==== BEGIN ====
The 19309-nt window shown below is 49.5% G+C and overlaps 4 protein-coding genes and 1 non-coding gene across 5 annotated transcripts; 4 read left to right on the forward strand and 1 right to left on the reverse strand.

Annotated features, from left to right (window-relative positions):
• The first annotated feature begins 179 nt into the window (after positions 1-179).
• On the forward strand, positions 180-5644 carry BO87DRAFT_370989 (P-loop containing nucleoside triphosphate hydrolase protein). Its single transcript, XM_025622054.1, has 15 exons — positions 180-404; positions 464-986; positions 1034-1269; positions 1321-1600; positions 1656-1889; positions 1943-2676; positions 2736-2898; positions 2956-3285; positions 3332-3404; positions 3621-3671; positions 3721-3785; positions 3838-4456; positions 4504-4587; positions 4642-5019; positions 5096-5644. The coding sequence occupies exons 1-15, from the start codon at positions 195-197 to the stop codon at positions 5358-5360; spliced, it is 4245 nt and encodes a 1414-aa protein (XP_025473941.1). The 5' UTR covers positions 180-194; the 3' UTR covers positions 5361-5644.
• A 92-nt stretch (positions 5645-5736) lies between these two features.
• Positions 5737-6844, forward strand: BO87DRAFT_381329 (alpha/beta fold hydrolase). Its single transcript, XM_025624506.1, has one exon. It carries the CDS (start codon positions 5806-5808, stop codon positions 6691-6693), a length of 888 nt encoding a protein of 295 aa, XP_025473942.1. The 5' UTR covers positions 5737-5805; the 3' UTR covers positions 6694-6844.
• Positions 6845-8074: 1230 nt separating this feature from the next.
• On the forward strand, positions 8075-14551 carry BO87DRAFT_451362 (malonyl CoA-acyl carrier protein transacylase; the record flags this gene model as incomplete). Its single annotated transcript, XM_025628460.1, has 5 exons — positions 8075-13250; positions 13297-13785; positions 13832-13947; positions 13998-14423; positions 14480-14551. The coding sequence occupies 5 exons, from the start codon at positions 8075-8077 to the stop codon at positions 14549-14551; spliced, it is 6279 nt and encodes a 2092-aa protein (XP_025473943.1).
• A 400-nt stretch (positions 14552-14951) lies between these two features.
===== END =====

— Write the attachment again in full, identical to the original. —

The 19309-nt window shown below is 49.5% G+C and overlaps 4 protein-coding genes and 1 non-coding gene across 5 annotated transcripts; 4 read left to right on the forward strand and 1 right to left on the reverse strand.

Annotated features, from left to right (window-relative positions):
• The first annotated feature begins 179 nt into the window (after positions 1-179).
• On the forward strand, positions 180-5644 carry BO87DRAFT_370989 (P-loop containing nucleoside triphosphate hydrolase protein). Its single transcript, XM_025622054.1, has 15 exons — positions 180-404; positions 464-986; positions 1034-1269; positions 1321-1600; positions 1656-1889; positions 1943-2676; positions 2736-2898; positions 2956-3285; positions 3332-3404; positions 3621-3671; positions 3721-3785; positions 3838-4456; positions 4504-4587; positions 4642-5019; positions 5096-5644. The coding sequence occupies exons 1-15, from the start codon at positions 195-197 to the stop codon at positions 5358-5360; spliced, it is 4245 nt and encodes a 1414-aa protein (XP_025473941.1). The 5' UTR covers positions 180-194; the 3' UTR covers positions 5361-5644.
• A 92-nt stretch (positions 5645-5736) lies between these two features.
• Positions 5737-6844, forward strand: BO87DRAFT_381329 (alpha/beta fold hydrolase). Its single transcript, XM_025624506.1, has one exon. It carries the CDS (start codon positions 5806-5808, stop codon positions 6691-6693), a length of 888 nt encoding a protein of 295 aa, XP_025473942.1. The 5' UTR covers positions 5737-5805; the 3' UTR covers positions 6694-6844.
• Positions 6845-8074: 1230 nt separating this feature from the next.
• On the forward strand, positions 8075-14551 carry BO87DRAFT_451362 (malonyl CoA-acyl carrier protein transacylase; the record flags this gene model as incomplete). Its single annotated transcript, XM_025628460.1, has 5 exons — positions 8075-13250; positions 13297-13785; positions 13832-13947; positions 13998-14423; positions 14480-14551. The coding sequence occupies 5 exons, from the start codon at positions 8075-8077 to the stop codon at positions 14549-14551; spliced, it is 6279 nt and encodes a 2092-aa protein (XP_025473943.1).
• A 400-nt stretch (positions 14552-14951) lies between these two features.